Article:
Cassian, the great teacher that he is, makes it clear that both internal and external disciplines are needed in the spiritual life and the quest for purity of heart. Above all, humility stands above all the rest because it leads us to distrust the self and place ourselves completely in the care of the "Doctor of our souls." Bodily fasting alone is not enough to bring about self-restraint and true purity; it must be accompanied by contrition of heart, intense prayer to God, frequent meditation on the Scriptures, toil, and manual labor. These are able to check the restless impulses of the soul and to recall it from its shameful fantasies. Humility of soul helps more than anything else, however, and without it no one can overcome unchastity or any other sin. In the first place, then, we must take the utmost care to guard the heart from base thoughts, for, according to the Lord, “Out of the heart proceed evil thoughts, murder, adulteries, unchastity, and so on” (Matthew 15:19). The Doctor of our souls has also placed the remedy in the hidden regions of the soul, recognizing that the cause of our sickness lies there when he says: “Whoever looks at a woman with lust has already committed adultery with her in his heart” (Matthew 5:28). He seeks to correct not so much our inquisitive and unchaste eyes as the soul that has its seat within and makes bad use of the eyes that God gave it for good purposes. That is why the book of Proverbs in its wisdom does not say, “Guard your eyes with all diligence” but “Guard your heart with all diligence” (Proverbs 4:23), imposing the remedy of diligence in the first instance upon that which makes use of the eyes for whatever purpose it desires. St. John Cassian I, On the Eight Vices”
Watchfulness of heart must be constant because the demons never sleep and are relentless to gain possession of what belongs to God alone. We must keep a guard over our senses, in particular, given the fact that through them we are in a constant state of receptivity. Once one is able to discern the true nature of his thoughts and how they defile, he can remain calm and peaceable even in the midst of attacks. However, no matter what level of discernment we may have achieved, the battle remains until the end of our lives. We must have no confidence in ourselves but cast ourselves upon the mercy of God. The demons cunningly withdraw for a time in the hope that we will cease to guard our heart, thinking we have now attained peace; then they suddenly attack our unhappy soul and seize it like a sparrow. Gaining possession of it, they drag it down mercilessly into all kinds of sin, worse than those that we have already committed and for which we have asked forgiveness. Let us stand, therefore, with fear of God and keep guard over our heart, practicing the virtues that check the wickedness of our enemies. Stand guard, then, over your heart and keep watch on your senses; and if the remembrance of God dwells peaceably within you, you will catch the thieves when they try to deprive you of it. When a man has an exact knowledge about the nature of thoughts, he recognizes those that are about to enter and defile him, troubling the intellect with distractions and making it lazy. Those who recognize these evil thoughts for what they are remain undisturbed and continue in prayer to God. I entreat you not to leave your heart unguarded, as long as you are in the body. Just as a farmer cannot feel confident about the crop growing in his fields, because he does not know what will happen to it before it is stored away in his granary, so a man should not leave his heart unguarded as long as he still has breath in his nostrils. Up to his last breath he cannot know what passion will attack him; as long as he breathes, therefore, he must not leave his heart unguarded, but should at every moment pray to God for his help and mercy. St. Isaiah the Solitary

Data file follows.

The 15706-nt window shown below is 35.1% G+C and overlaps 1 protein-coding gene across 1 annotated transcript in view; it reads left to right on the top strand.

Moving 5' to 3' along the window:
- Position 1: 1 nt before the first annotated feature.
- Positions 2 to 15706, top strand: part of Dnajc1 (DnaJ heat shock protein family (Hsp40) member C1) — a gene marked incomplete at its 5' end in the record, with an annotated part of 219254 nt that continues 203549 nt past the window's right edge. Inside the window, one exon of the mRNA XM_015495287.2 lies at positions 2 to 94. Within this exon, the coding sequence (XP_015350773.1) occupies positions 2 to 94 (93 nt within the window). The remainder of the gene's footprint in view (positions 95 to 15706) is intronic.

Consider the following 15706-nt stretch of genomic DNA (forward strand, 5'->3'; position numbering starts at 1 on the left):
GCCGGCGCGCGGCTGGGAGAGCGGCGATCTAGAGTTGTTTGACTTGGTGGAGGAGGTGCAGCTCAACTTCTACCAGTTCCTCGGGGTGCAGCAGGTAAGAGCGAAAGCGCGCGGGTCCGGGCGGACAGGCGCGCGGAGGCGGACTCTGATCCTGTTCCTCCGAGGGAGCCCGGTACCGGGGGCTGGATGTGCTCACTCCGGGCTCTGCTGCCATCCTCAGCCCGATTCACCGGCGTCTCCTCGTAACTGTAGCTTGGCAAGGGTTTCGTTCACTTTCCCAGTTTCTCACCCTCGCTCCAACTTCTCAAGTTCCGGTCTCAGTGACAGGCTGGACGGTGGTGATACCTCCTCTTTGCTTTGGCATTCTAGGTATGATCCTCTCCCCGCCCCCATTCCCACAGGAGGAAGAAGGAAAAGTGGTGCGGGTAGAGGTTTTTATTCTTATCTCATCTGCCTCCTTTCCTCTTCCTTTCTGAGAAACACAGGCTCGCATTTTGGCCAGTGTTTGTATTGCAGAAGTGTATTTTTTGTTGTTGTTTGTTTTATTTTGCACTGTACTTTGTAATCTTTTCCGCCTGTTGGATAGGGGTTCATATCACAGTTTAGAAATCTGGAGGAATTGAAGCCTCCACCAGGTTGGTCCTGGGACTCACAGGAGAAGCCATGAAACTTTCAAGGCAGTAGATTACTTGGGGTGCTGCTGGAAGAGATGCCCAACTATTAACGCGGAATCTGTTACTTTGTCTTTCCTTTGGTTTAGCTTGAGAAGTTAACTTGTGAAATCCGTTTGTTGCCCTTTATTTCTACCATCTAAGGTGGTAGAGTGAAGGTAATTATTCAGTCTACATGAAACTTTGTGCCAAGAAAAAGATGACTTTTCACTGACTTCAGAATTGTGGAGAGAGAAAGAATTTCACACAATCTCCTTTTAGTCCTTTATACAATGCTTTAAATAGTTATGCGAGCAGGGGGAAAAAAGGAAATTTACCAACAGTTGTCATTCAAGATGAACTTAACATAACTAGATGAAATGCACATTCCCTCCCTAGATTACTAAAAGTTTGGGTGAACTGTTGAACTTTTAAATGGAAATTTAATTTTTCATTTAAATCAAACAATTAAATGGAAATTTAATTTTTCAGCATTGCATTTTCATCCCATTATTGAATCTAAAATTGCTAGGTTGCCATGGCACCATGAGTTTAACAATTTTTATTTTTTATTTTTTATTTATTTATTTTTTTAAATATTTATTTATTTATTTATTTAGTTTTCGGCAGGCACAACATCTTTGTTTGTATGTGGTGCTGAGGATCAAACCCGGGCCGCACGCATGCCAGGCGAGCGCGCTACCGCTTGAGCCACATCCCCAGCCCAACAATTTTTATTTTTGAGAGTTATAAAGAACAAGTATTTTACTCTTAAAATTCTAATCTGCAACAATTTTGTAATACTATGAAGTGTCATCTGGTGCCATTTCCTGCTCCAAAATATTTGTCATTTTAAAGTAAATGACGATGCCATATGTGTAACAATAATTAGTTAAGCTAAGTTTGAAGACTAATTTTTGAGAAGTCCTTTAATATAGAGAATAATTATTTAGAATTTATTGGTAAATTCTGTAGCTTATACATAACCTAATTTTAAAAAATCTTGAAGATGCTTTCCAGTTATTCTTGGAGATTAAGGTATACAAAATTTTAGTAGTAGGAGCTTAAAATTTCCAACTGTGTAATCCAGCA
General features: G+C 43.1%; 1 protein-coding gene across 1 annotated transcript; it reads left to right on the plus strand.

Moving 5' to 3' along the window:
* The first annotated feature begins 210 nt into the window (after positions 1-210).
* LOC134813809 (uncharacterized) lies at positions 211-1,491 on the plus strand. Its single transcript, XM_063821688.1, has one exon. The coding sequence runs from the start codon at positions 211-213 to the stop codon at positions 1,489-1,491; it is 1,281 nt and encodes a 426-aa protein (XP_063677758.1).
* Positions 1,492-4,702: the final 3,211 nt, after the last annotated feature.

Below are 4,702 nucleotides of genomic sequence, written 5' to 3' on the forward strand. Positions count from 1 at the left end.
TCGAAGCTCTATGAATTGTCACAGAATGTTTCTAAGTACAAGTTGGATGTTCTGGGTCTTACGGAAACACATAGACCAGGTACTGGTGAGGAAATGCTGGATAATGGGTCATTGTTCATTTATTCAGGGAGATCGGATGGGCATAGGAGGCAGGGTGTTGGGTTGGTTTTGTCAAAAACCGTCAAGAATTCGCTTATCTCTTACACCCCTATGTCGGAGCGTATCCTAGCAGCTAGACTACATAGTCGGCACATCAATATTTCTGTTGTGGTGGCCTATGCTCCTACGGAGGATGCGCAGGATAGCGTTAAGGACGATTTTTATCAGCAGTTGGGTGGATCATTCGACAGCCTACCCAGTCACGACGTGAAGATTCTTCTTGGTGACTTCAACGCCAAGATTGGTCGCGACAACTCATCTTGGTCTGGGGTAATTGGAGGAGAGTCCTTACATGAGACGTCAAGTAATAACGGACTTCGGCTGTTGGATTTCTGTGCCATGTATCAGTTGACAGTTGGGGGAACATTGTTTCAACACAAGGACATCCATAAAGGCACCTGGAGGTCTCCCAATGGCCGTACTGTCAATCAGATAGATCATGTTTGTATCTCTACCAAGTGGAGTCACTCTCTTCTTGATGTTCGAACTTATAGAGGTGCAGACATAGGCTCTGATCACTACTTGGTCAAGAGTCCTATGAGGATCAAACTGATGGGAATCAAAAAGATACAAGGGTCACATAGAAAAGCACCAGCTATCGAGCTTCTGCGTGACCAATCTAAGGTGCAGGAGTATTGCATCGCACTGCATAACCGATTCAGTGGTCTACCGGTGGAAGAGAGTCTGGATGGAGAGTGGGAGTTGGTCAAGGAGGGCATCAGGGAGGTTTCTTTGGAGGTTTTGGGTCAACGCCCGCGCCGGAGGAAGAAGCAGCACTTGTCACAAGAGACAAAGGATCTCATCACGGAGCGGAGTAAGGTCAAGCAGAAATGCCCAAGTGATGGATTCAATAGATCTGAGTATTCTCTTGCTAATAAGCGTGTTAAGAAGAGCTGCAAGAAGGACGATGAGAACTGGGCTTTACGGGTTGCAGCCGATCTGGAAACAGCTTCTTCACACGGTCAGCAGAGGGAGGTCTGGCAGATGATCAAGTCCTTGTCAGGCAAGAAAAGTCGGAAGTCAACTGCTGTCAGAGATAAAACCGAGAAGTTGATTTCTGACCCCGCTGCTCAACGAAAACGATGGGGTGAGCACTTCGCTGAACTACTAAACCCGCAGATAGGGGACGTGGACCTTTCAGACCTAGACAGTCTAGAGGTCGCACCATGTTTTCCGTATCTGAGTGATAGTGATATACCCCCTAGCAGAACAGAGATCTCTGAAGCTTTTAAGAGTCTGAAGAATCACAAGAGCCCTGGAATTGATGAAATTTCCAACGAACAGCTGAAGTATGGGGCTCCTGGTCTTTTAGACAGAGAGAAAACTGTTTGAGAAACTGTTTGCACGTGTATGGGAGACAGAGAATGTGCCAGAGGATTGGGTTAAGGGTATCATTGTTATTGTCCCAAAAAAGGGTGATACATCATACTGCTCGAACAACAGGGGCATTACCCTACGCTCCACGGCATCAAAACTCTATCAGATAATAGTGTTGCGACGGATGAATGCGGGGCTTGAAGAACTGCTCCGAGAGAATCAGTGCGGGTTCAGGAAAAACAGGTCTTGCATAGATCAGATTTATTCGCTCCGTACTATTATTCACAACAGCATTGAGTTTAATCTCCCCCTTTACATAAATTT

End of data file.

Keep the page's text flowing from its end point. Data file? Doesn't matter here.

Cassian takes up the theme of the three sources of one's calling to the monastic life or to conversion (God, the example of others, need) and the three types of renunciation essential for living a life of deep conversion (detachment from worldly goods, one's passions, and from all things that prevent theoria or contemplation.) Discussion ensued about compunction, conversion in one's daily life, and embracing a spirit of renunciation in the modern world.
Through holy baptism we are granted remission of our sins, are freed from the ancient curse, and are sanctified by the presence of the Holy Spirit. But we do not as yet receive the perfection of grace … for that is true only of those who are steadfast in faith and have demonstrated this through what they do. If after we have been baptized we gravitate toward evil and foul actions, we lose the sanctification of baptism completely. But through repentance, confession, and tears we receive a corresponding remission of our former sins and, in this way, sanctification accompanied by the grace of God. St. Symeon the New Theologian